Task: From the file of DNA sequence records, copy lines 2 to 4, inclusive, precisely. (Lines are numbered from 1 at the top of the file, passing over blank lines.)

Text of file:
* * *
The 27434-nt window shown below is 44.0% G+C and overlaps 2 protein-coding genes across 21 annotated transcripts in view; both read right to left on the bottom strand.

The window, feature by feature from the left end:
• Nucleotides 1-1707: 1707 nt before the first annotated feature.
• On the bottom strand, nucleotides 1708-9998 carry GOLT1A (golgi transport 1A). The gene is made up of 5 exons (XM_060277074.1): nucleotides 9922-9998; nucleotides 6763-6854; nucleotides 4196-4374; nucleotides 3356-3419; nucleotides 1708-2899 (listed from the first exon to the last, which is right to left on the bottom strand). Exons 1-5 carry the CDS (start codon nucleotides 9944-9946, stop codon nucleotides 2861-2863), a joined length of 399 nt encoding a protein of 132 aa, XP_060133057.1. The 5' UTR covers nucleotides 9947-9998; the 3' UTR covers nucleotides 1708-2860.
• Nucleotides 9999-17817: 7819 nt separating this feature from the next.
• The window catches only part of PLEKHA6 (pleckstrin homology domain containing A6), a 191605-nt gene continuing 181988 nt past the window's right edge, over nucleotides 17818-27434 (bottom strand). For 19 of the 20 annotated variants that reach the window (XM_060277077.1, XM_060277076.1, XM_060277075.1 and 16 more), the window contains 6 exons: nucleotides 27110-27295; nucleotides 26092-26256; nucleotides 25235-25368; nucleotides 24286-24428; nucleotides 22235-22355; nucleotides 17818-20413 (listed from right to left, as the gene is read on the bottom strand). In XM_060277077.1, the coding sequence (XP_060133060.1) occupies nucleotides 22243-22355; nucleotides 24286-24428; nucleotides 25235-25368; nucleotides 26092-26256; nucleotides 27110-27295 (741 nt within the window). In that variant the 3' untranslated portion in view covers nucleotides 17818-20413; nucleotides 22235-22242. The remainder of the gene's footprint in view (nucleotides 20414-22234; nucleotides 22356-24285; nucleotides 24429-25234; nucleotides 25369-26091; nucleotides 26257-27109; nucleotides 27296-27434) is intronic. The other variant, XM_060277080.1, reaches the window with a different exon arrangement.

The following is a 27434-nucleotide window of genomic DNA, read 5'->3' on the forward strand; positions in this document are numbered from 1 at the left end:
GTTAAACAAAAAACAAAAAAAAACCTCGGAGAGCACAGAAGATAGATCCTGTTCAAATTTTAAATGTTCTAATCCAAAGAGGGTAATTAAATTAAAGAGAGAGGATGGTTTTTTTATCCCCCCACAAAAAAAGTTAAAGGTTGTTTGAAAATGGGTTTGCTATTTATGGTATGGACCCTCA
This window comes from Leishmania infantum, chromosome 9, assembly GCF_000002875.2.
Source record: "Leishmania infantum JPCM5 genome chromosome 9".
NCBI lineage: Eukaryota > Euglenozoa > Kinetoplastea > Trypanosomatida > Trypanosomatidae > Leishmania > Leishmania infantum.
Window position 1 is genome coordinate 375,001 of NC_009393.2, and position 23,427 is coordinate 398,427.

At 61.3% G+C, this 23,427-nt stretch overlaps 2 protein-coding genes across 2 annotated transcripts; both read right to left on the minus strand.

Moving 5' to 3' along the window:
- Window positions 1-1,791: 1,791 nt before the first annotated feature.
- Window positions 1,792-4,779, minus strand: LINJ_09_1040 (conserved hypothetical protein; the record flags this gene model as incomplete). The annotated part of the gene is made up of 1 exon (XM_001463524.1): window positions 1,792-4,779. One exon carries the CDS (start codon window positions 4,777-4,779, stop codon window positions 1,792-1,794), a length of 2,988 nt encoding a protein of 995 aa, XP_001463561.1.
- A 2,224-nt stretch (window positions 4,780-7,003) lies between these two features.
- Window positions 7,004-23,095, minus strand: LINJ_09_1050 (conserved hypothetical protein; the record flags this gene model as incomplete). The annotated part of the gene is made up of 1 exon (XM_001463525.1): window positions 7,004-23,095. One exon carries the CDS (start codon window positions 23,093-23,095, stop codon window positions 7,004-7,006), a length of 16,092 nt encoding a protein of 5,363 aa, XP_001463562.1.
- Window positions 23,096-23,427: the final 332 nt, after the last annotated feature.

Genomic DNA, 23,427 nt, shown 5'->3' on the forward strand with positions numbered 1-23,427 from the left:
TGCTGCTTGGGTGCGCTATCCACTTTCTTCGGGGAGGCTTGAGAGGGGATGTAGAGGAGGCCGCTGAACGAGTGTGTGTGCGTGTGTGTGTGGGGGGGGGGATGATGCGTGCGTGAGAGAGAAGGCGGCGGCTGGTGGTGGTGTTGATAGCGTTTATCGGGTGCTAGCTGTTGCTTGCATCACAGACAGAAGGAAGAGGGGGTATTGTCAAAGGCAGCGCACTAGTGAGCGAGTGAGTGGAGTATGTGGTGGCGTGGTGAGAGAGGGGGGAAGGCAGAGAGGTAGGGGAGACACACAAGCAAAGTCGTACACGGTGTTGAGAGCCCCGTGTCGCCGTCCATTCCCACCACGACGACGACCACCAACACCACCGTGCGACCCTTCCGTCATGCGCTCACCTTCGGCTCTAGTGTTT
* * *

The window, feature by feature from the left end:
• Nucleotides 1-1707: 1707 nt before the first annotated feature.
• On the bottom strand, nucleotides 1708-9998 carry GOLT1A (golgi transport 1A). The gene is made up of 5 exons (XM_060277074.1): nucleotides 9922-9998; nucleotides 6763-6854; nucleotides 4196-4374; nucleotides 3356-3419; nucleotides 1708-2899 (listed from the first exon to the last, which is right to left on the bottom strand). Exons 1-5 carry the CDS (start codon nucleotides 9944-9946, stop codon nucleotides 2861-2863), a joined length of 399 nt encoding a protein of 132 aa, XP_060133057.1. The 5' UTR covers nucleotides 9947-9998; the 3' UTR covers nucleotides 1708-2860.